- Certain changes were announced by way of circulars issued during the current financial year to the provisions relating to tax collection at source (“TCS”) on certain specified remittances such as under the Liberalised Remittance Schemes (“LRS”) (including overseas tour packages). The Finance Bill 2024 (“Finance Bill”) has proposed to introduce these changes into the provisions under Section 206C. These include exemption of TCS on remittance up to INR 7,00,000 (Indian Rupees seven lakh), lower TCS of 5% on remittances for education of medical purposes, LRS of 20% on other LRS remittances (including overseas tour packages) above INR 7,00,000 (Indian Rupees seven lakh).
- The timeframe for the Central Government to issue directions relating to procedural aspects regarding the dispute resolution panel and the Income Tax Appellate Tribunal is proposed to be extended from March 31, 2024 to March 31, 2025.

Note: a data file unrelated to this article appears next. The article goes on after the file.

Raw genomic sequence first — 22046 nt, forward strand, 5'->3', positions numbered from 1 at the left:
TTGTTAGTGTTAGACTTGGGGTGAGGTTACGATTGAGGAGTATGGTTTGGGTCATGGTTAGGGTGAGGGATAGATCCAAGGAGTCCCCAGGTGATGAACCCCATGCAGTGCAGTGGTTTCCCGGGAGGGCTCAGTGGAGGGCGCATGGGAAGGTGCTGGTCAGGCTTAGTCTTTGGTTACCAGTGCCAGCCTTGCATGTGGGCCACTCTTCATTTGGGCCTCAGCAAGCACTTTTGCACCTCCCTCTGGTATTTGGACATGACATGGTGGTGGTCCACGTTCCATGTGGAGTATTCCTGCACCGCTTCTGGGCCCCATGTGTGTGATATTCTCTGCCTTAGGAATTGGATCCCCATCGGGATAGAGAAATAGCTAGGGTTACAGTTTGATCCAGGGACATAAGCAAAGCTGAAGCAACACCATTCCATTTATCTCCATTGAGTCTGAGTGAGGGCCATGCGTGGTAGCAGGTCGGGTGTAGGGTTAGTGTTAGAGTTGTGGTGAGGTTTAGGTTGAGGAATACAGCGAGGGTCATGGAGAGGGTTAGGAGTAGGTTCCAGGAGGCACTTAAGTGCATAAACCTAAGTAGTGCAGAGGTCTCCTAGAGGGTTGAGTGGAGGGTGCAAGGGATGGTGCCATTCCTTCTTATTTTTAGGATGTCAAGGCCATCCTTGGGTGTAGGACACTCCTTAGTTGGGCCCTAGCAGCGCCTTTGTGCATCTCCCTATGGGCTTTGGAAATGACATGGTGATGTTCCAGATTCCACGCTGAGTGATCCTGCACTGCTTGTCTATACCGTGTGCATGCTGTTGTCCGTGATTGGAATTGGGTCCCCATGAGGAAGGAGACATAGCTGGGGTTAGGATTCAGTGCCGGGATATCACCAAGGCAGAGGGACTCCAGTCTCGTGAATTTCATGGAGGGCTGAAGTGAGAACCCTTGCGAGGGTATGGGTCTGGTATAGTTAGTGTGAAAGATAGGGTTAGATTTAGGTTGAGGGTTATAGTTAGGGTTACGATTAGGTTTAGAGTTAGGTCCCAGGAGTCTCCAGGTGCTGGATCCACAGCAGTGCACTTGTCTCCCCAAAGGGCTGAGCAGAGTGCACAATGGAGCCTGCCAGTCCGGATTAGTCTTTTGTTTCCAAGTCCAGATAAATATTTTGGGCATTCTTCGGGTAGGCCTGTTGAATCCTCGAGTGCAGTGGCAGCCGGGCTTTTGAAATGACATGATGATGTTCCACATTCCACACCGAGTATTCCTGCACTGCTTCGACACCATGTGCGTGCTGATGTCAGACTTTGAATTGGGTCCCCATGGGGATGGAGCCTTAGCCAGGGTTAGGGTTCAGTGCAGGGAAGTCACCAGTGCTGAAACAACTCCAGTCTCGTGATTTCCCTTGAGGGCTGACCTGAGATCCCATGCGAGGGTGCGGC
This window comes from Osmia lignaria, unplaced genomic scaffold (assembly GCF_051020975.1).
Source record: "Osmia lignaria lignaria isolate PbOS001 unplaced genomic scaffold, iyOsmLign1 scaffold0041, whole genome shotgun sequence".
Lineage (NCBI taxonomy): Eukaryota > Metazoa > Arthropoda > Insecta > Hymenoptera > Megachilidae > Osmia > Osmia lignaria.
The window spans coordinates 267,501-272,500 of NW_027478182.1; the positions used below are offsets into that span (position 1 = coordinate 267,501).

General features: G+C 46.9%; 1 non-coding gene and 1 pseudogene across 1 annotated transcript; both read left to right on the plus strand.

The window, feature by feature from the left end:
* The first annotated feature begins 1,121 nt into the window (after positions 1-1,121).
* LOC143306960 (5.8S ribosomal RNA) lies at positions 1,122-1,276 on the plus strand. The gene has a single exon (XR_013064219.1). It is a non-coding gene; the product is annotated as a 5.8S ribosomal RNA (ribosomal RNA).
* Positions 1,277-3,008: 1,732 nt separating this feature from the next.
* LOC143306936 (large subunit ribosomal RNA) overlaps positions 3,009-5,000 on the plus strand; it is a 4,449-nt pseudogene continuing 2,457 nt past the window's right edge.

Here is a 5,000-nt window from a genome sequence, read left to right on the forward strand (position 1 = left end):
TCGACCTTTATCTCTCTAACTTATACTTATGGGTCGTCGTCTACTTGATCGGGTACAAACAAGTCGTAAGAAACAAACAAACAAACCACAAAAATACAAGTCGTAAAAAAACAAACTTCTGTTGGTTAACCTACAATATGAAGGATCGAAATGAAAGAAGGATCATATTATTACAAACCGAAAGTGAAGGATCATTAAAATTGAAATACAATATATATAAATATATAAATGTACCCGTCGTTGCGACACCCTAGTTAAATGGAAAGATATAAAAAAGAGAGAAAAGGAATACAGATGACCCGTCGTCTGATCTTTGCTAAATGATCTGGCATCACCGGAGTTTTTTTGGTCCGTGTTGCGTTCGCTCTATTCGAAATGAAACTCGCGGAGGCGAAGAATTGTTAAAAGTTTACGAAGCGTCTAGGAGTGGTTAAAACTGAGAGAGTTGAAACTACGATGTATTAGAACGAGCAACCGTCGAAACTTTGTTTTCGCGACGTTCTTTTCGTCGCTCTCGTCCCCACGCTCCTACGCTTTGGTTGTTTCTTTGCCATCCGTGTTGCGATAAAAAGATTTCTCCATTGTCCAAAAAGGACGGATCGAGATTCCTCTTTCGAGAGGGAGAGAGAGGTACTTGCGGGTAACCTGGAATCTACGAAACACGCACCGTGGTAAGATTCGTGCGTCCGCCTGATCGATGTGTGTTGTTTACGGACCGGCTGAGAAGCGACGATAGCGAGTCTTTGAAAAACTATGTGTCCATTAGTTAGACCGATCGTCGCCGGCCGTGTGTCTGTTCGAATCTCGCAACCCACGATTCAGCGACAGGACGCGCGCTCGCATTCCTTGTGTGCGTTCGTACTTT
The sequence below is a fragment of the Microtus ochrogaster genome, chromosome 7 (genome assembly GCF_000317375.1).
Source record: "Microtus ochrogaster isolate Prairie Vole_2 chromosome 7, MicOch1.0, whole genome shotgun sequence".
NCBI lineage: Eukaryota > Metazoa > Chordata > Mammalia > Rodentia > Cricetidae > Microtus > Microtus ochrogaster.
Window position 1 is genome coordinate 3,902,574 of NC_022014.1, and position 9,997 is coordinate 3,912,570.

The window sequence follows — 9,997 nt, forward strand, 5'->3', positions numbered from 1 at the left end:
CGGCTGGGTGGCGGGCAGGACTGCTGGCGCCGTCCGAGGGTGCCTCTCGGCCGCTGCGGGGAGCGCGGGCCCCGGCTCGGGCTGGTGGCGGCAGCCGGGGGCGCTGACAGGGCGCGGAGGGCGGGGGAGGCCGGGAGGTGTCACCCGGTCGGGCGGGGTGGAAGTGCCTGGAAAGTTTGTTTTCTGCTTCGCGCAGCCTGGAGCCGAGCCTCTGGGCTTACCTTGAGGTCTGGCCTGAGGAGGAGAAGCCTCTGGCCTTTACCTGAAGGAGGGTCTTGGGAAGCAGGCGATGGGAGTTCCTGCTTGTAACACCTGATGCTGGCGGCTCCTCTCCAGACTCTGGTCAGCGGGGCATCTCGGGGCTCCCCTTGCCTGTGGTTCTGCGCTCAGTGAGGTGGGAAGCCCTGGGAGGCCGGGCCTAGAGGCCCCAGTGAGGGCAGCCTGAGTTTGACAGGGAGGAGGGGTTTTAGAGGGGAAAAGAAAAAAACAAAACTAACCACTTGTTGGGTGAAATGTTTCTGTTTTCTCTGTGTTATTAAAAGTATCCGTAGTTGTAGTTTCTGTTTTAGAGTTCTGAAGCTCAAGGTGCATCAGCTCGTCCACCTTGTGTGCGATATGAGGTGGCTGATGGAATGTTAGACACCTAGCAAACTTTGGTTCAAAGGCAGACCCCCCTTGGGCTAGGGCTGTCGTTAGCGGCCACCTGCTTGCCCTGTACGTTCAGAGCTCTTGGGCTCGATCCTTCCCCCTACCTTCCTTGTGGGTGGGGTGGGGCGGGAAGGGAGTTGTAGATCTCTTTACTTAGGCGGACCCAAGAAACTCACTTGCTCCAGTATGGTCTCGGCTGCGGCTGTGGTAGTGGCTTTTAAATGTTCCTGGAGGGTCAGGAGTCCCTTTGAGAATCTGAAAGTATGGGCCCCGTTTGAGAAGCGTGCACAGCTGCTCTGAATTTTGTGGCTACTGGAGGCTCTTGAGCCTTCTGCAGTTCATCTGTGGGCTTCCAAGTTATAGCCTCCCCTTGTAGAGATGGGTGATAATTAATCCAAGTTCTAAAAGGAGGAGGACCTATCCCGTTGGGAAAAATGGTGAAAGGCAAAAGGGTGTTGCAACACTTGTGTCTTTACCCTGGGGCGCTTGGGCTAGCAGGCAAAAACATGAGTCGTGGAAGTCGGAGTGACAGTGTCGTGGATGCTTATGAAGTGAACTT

- In the Budget speech, the Finance Minister has also proposed to withdraw outstanding direct tax demands of up to INR 25,000 (Indian Rupees twenty-five thousand) pertaining to the period up to financial year 2009-10 and demands up to INR 10,000 (Indian Rupees ten thousand) for financial years 2010-11 to 2014-15.
INDIRECT TAX PROPOSALS
Goods and Services Tax
Following changes are proposed in the Central Goods and Services Tax Act, 2017 (“CGST Act”) which will come into effect upon the enactment of the Finance Bill.
Input Service Distributor (“ISD”) related provisions